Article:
The above will give a “self-contained” LAN with no access to the Internet but you will be able to share files and printers.

To get Internet access, you will need to connect the switch or WAP to your ISP provided router.

For most households Using the ISP router is the simplest way to create a LAN that has Internet access, if it has built-in 4 port switch and / or WAP ! It will usually have a DHCP server built-in so this simplifies things even more. The router will have a LAN IP Address, usually 192.168.0.1 or similar so any device connected to it (using Ethernet or WiFi) will automatically be assigned an IP Address similar to 192.168.0.10, the difference will be the last octet (if using a 24 bit SNM). You can set the DHCP server to allocate IPs in a certain range e.g. you can decide that the most devices that will be connected to your LAN will be say 30 devices and you can start the “allocated” IPs at say 192.168.0.10. Your router will be say 192.168.0.1 and any devices attached will be assigned an IP of 192.168.0.10, 192.168.0.11, etc.

The IP address is important as is the the SNM (subnet mask). You will also need to know the “Default Gateway”, which is the IP address of the router (provided by your ISP). Most (ISP provided) home routers have NAT and DHCP (server) built-in. The NAT bit allows you to have a “private / non routable IP Address” and the DHCP bit automatically allocates unique IP addresses to network devices on your LAN. The (private / non routable) IP address of your router it is often 192.168.0.1 or 192.168.0.254 (the 3rd & 4th octet can be any number between 0 & 255)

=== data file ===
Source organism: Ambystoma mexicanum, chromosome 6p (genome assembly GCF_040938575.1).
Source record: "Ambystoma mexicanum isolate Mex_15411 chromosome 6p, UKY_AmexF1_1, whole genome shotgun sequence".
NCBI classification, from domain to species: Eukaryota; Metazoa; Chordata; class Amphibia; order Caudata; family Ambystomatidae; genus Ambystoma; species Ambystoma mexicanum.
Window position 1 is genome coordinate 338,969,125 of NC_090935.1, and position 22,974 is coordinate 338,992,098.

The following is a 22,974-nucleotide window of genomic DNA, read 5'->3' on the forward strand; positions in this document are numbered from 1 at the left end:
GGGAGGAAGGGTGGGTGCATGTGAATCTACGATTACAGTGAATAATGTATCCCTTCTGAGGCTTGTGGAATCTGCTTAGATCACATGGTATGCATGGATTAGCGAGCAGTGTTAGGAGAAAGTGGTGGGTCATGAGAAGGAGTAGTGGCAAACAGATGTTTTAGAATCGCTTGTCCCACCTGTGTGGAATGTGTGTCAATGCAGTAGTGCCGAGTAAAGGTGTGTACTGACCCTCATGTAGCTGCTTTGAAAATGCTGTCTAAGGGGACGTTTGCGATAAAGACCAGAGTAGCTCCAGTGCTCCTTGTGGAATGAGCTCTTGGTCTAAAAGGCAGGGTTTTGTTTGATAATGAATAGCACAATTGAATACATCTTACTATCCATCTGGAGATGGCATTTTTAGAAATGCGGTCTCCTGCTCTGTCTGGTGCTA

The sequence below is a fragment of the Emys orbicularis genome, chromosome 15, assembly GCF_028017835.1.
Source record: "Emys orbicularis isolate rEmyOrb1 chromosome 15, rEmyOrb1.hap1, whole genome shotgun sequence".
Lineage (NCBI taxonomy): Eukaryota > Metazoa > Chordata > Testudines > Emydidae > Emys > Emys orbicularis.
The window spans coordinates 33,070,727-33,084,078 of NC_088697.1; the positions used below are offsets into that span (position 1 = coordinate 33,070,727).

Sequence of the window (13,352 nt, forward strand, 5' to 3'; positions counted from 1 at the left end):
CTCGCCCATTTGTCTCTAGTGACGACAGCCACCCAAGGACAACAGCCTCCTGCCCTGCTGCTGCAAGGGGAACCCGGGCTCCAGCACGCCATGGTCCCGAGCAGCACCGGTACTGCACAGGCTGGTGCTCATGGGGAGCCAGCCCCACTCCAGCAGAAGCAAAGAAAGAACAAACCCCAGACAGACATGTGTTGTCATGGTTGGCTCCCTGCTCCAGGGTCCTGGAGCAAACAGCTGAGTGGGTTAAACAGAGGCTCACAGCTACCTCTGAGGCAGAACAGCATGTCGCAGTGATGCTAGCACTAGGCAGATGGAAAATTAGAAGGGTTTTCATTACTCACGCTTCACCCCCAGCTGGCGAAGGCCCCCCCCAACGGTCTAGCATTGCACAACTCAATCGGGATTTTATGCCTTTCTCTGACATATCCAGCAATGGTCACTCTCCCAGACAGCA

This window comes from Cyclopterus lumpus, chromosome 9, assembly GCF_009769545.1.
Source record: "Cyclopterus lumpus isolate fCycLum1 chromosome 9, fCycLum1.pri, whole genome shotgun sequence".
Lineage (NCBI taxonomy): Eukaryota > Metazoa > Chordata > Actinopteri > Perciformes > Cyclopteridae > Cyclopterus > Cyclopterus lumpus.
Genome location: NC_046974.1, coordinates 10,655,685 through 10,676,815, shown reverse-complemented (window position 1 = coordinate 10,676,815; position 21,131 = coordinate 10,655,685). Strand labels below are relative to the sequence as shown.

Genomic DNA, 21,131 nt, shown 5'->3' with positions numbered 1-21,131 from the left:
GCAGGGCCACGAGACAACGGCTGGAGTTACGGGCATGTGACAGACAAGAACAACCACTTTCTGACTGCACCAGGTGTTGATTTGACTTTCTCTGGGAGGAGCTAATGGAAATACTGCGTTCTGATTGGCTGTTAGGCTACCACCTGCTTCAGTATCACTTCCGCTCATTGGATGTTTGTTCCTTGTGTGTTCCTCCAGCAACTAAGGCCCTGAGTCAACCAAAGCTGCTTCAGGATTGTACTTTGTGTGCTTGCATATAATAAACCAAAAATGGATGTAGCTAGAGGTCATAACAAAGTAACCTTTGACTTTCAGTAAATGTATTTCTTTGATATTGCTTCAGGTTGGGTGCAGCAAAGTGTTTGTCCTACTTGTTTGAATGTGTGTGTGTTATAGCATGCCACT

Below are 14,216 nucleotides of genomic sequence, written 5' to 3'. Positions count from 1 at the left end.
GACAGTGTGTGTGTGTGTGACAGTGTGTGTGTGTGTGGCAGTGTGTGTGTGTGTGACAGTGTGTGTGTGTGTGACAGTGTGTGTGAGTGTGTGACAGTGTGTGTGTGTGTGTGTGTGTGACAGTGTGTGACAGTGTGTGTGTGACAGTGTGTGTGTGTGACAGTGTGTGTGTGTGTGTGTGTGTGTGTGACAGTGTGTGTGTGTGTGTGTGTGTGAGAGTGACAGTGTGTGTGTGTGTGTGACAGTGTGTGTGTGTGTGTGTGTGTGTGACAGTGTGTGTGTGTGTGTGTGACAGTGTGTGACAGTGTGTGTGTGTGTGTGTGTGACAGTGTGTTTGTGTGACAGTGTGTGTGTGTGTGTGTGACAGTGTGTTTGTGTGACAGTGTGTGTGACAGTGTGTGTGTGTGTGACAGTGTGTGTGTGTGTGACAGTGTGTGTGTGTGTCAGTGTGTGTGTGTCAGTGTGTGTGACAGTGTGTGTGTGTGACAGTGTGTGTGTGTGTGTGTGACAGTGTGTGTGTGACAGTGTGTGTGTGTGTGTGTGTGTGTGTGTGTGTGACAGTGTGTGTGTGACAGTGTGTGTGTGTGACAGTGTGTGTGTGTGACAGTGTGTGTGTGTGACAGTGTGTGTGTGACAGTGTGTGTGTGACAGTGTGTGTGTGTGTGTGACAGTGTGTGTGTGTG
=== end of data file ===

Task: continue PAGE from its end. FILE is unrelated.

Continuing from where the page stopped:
When setting up the DHCP server, you just need to make sure the (LAN) IP of the router is correct along with the SNM and the default gateway. If you don’t enter the default gateway, you probably won’t be able to access the Internet.

NOTE. if you want to access the Internet, the “Default Gateway” should always be your ISP provided router (Internet gateway). If you are using your Internet Gateway to create a LAN (WiFi or Ethernet), the default gateway should be the same IP as the LAN / Internal IP of your Internet gateway.

Your ISP is allocated “blocks” of  “public” IP Addresses and they use sub / super netting to dynamically assign your router with an “external” IP Address, this is done by modifying the SNM (sub net mask). You can check your external IP address by visiting ipchicken but remember that your network device will have an “Internal” IP Address which will usually be 192.168.x.x and this is achieved by the use of NAT. The IP address shown by “ipchicken” will be the external (public) IP address.

Network devices actually communicate at the MAC address level, which is another unique identity. This is “hard wired” (by the manufacturer) into the NIC (Network Interface Card) but we won’t go there 🙂

It is useful to be aware of the MAC address, if you are accessing the router “logs” to see what devices are connected to the router. In most cases it will show the MAC address of the device(s), along with it’s “assigned” IP address.

The MAC address never changes but the IP address can and often does, unless you assign “static IP addresses”.